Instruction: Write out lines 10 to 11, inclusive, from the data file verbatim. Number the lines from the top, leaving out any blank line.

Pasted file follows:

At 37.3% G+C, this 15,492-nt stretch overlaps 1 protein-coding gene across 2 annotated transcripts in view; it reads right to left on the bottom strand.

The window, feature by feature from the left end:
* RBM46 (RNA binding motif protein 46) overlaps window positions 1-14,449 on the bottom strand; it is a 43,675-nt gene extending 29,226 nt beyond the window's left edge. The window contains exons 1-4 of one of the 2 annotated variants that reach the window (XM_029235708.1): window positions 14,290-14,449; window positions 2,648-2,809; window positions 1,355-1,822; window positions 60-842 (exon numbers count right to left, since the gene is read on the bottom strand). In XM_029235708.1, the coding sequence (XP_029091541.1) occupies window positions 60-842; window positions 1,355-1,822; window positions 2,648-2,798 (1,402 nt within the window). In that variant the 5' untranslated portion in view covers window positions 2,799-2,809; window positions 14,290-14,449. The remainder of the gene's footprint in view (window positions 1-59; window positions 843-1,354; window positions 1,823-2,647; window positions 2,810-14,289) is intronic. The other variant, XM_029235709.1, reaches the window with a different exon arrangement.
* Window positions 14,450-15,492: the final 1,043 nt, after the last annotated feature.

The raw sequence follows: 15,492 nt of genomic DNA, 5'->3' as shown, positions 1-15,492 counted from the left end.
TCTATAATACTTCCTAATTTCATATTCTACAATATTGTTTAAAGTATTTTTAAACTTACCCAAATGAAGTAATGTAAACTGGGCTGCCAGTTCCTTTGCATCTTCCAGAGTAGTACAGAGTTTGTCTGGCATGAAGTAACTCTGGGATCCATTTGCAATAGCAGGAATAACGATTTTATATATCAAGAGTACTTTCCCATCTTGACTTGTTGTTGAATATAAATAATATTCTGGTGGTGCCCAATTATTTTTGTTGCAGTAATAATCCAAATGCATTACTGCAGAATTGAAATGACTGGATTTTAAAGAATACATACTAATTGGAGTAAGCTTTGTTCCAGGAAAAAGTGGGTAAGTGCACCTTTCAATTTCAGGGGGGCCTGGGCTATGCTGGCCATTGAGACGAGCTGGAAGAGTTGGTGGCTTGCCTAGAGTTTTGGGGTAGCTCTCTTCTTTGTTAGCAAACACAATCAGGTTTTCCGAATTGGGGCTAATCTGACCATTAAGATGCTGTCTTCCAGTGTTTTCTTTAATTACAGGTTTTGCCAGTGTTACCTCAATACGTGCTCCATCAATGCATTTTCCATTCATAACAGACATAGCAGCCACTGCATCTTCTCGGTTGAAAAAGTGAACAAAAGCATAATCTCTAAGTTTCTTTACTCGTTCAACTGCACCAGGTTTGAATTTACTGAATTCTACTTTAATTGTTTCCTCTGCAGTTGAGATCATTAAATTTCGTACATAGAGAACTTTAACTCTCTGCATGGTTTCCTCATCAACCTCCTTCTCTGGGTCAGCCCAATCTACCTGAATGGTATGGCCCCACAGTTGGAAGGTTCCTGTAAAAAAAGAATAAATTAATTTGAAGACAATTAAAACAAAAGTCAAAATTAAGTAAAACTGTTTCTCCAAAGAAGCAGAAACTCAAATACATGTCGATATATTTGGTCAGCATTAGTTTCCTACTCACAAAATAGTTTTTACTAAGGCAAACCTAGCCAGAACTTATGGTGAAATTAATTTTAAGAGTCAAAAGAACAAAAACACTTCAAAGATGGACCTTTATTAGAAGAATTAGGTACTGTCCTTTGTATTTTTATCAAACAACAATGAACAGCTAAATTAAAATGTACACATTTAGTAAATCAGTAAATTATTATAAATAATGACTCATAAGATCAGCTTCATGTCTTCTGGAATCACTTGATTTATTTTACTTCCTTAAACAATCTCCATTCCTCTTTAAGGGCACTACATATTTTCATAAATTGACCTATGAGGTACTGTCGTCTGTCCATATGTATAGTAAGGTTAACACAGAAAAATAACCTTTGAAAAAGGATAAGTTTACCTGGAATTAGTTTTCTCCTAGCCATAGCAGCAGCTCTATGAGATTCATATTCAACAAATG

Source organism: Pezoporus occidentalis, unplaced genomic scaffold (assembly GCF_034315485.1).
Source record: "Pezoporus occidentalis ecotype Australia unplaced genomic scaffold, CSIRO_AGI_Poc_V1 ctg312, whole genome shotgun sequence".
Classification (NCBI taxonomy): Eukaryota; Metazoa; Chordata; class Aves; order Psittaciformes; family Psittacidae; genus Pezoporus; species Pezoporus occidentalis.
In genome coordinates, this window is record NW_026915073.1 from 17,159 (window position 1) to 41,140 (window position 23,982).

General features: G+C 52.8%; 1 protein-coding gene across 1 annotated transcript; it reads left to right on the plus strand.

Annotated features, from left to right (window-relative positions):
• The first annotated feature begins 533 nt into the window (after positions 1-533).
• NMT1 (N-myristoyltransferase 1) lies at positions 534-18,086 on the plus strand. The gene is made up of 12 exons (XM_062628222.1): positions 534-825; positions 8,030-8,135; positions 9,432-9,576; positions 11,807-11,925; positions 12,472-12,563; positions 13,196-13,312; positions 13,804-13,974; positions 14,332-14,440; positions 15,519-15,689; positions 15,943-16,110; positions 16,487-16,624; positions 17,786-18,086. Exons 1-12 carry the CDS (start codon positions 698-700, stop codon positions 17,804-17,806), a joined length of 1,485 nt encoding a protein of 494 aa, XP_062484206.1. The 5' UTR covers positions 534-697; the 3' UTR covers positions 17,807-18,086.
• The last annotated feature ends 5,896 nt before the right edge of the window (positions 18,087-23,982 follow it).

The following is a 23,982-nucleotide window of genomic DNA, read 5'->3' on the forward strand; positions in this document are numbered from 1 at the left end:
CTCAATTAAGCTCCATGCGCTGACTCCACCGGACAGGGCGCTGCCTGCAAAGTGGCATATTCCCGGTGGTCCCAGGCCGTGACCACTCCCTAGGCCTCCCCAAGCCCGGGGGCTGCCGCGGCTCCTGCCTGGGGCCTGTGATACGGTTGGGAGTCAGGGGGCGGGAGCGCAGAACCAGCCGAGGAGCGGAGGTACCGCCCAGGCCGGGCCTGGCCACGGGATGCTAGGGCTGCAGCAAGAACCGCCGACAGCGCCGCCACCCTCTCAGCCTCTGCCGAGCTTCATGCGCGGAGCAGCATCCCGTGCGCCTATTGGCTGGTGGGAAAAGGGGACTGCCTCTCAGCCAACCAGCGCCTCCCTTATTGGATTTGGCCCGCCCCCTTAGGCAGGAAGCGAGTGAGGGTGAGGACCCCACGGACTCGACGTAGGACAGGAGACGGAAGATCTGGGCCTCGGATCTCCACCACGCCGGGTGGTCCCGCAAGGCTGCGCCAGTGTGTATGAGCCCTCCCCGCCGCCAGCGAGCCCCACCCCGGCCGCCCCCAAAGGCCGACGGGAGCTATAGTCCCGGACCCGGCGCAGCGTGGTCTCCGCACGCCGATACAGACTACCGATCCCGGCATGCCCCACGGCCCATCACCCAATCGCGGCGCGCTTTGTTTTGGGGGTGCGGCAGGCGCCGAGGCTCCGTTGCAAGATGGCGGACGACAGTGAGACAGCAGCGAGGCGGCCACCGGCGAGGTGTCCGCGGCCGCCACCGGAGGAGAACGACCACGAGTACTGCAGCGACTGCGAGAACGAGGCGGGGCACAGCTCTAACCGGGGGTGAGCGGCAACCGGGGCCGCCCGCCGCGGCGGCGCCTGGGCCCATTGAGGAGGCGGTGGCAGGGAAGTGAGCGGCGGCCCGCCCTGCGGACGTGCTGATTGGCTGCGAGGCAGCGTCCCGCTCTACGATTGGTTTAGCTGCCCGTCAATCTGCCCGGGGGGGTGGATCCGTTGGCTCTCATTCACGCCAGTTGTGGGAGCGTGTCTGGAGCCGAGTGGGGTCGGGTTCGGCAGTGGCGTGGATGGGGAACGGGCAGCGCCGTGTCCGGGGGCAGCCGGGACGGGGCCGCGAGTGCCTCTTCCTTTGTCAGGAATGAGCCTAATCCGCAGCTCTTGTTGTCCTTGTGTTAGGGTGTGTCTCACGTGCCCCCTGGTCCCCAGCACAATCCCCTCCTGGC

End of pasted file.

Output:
In genome coordinates, this window is record NW_026915073.1 from 17,159 (window position 1) to 41,140 (window position 23,982).

General features: G+C 52.8%; 1 protein-coding gene across 1 annotated transcript; it reads left to right on the plus strand.